Native Seedling Sale
The district's annual seedling sale makes low-cost native shrub and tree seedlings available to Northern Virginia residents. Seedling packages go on sale each year in January and are available for pick-up in mid-April. Trees and shrubs help cleanse water, prevent soil erosion, provide habitat, cool our climate and clean our air. Consider adding native trees and shrubs to your community today!
Restore and Beautify Your Property
Many of us have lost trees or shrubs in windstorms, heavy rains and snows. This year's seedling sale was designed to help you restore beauty to your landscape. It offers a mix of sturdy trees that can withstand heavy storms, plants that provide screening and tolerate a range of conditions and some of our region's most beautiful native trees and shrubs. Enjoy!
2 River Birch (Betula nigra)
Mature size of 70-80 feet in height. Attractive ornamental tree tolerates a wide range of conditions, flourishes in rich soils. Only birch native to the Coastal Plain in the southeastern United States. Full to partial sun. (Red ribbon)
Hardiness Zone 4-9.
2 Willow Oak (Quercus phellos)
Reaches a mature size of 50 to 80 feet in height. Excellent wildlife food source and landscape tree. Full to partial sun. Thrives in a range of conditions, from lowlands, river and swamp borders to rich, sandy uplands. (Green ribbon)
Hardiness Zone 5-9.
2 Bald Cypress (Taxodium distichum)
Grows 50-70 feet. This unique deciduous conifer has bright yellow-green needles in spring and rich orange to pumpkin brown in autumn. Typically known as a wetland species, this tree flourishes in a wide range of soils, including wet areas and even dry ground. Full sun to partial sun conditions. (Orange ribbon)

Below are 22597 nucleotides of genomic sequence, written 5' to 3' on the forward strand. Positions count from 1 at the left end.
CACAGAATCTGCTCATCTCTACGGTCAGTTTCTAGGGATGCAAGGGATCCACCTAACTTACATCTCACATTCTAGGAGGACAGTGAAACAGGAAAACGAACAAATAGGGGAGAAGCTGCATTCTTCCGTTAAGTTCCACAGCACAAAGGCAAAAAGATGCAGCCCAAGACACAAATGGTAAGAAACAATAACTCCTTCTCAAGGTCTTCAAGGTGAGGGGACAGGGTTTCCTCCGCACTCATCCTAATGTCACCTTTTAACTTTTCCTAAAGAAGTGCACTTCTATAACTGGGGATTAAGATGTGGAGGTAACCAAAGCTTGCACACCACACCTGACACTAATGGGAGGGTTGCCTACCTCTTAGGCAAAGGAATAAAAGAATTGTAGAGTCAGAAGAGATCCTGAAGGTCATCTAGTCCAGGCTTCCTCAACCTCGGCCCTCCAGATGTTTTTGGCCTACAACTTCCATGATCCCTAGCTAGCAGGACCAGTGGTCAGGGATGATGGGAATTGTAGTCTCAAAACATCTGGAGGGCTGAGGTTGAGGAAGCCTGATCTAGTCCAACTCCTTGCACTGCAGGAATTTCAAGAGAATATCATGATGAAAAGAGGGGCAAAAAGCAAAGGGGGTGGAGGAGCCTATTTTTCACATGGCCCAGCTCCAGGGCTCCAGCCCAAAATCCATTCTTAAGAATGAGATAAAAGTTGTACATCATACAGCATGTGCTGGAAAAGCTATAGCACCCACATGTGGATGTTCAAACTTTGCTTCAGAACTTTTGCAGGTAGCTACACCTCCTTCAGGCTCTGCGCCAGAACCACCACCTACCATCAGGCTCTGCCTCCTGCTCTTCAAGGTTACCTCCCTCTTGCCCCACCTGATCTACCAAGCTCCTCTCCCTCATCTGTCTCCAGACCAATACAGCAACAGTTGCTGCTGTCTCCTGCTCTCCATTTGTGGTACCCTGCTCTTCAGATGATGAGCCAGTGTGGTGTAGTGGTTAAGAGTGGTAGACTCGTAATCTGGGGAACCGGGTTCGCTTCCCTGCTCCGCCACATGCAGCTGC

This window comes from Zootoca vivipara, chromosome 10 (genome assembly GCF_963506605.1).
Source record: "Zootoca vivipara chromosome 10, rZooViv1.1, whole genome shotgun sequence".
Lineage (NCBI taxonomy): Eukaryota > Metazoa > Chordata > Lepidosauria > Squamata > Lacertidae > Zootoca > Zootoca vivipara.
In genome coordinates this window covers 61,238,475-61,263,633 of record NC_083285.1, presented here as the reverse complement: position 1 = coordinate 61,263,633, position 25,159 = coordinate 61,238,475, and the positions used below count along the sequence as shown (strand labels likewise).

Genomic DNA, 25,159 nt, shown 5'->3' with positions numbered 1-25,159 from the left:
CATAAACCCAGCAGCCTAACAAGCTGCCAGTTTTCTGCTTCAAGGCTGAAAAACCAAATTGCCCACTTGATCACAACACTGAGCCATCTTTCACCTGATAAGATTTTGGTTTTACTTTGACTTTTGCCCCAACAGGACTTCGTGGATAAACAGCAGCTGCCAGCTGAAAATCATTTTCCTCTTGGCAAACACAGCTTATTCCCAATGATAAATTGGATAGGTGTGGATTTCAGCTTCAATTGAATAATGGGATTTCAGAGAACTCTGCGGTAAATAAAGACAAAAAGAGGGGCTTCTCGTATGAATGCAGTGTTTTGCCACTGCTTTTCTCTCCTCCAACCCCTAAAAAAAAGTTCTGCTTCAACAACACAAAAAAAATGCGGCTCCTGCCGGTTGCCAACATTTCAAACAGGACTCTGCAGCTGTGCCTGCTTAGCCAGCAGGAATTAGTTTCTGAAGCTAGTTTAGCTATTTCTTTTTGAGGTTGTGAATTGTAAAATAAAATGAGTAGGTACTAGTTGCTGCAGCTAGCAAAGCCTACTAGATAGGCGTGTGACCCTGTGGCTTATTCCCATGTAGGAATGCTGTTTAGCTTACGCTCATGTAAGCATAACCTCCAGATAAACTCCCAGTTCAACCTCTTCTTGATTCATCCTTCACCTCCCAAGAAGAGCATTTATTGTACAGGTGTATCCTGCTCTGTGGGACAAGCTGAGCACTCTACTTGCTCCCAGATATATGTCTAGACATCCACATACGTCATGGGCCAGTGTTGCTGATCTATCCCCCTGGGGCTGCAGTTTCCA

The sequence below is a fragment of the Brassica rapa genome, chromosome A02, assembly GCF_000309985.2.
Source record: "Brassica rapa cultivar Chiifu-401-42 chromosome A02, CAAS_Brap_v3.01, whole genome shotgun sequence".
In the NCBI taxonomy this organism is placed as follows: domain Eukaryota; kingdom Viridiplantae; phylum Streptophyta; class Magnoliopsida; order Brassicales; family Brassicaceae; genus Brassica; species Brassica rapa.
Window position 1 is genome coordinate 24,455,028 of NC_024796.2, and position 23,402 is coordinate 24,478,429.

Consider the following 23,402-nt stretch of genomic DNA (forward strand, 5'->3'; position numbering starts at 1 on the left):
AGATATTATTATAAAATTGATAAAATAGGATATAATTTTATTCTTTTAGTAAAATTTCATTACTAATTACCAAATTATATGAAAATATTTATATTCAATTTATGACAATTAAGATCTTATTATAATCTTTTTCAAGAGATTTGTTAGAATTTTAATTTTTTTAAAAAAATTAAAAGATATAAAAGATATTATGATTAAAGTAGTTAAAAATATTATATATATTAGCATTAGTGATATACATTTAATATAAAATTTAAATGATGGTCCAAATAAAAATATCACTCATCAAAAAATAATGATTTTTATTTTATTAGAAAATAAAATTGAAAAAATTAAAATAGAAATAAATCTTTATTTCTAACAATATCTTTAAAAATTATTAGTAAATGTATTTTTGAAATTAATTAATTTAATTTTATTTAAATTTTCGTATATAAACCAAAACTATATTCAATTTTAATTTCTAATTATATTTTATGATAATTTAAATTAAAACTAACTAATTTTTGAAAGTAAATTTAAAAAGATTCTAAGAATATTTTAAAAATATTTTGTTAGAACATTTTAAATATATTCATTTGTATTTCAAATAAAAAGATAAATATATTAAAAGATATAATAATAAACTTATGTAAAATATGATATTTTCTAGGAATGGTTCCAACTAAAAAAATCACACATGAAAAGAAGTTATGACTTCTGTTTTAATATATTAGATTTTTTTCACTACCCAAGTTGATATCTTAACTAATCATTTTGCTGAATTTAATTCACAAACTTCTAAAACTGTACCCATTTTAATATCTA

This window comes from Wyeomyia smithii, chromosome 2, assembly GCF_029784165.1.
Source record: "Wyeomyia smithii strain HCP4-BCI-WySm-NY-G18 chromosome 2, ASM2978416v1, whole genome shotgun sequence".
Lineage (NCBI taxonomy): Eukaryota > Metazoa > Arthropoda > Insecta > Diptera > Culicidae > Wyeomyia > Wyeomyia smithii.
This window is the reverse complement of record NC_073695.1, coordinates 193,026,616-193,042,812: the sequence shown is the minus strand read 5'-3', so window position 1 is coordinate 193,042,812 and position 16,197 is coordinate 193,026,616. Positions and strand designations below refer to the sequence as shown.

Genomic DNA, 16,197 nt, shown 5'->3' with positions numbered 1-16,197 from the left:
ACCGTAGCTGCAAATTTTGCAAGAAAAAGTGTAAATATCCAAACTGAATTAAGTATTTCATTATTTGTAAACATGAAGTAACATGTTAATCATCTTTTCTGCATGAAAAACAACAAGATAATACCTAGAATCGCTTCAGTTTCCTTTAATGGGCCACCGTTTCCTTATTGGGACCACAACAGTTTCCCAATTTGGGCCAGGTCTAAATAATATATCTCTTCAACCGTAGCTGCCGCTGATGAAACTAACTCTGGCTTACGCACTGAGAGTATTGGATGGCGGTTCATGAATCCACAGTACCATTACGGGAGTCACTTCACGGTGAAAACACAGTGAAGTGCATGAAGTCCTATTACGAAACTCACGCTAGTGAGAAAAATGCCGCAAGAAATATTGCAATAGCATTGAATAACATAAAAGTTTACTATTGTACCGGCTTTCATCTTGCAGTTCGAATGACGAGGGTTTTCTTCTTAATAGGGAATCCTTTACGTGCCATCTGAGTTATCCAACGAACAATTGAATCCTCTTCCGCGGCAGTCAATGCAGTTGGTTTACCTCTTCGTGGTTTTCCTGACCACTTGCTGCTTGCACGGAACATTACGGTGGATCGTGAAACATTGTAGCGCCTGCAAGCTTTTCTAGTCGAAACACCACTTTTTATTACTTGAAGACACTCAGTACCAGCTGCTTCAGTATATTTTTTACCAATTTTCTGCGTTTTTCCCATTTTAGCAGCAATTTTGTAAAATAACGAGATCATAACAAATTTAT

Hardiness Zone 4-10.
Photo credits. Left: Chris Evans, Illinois Wildlife Action Plan, Bugwood.org. Right: Photo copyright Heather Chalmers.
2 White Flowering Dogwood (Cornus florida)
Grows to 40 feet. Grows best in rich, moist soil, but also in average well-drained soil. This understory tree does well in partial sun conditions. Beautiful native ornamental, state tree of Virginia. (White ribbon)
Hardiness Zone 5-8.
Photo Credit: William M. Ciesla, Forest Health Management International, Bugwood.org
2 American Witchhazel (Hamamelis virginiana)
Height to 30 feet. Very attractive small tree with fragrant bright yellow, ribbon-like flowers in fall and winter. Sun to shade and dry or moist soils. The witchhazel extract is distilled from the bark of young stems and roots. (Yellow ribbon)
Hardiness Zone 3-8.
2 Northern Bayberry (Morella or Myrica pensylvanica)
Grows to 5-12 feet. Also called candleberry. Semi-evergreen foliage. Aromatic leaves when crushed. Waxy-gray berries in fall and winter can be used to make candles. Grows in poor, sandy soil, salt tolerant, sunny or part-sun conditions. (Blue ribbon)
Hardiness Zone 3-7.
Photo Credit: The Dow Gardens Archive, Dow Gardens, Bugwood.org
2 Arrowwood Viburnum (Viburnum dentatum)
Five to eight foot shrub grows vigorously in sun to partial shade. Flat clusters of creamy-white flowers in June. Bluish-black berries against glossy red foliage in fall. Birds love the fruits and seeds. Excellent as a hedge. (Pink ribbon)
Hardiness Zone 3-8.
Photo credit: James H. Miller & Ted Bodner, Southern Weed Science Society, Bugwood.org
2 Smooth Sumac (Rhus glabra)
Fast growing, multistemmed shrub grows 10-15 feet. Prefers sunny, dry locations; great for erosion control on slopes or as a screen. Scarlet foliage in fall. Red fruits persist into winter and feed resident songbirds. (Black ribbon)
Hardiness Zone 4-8.
The USDA Plant Hardiness Zone Map shows 10 different zones, each of which represents an area of winter hardiness for plants. Fairfax County falls into zones 6b-7a. All of our seedlings are suited for planting in the greater Washington, DC area.
Looking for last year's plants?
See 2012 Seedling Sale for last year's plant names, descriptions, and ribbon color.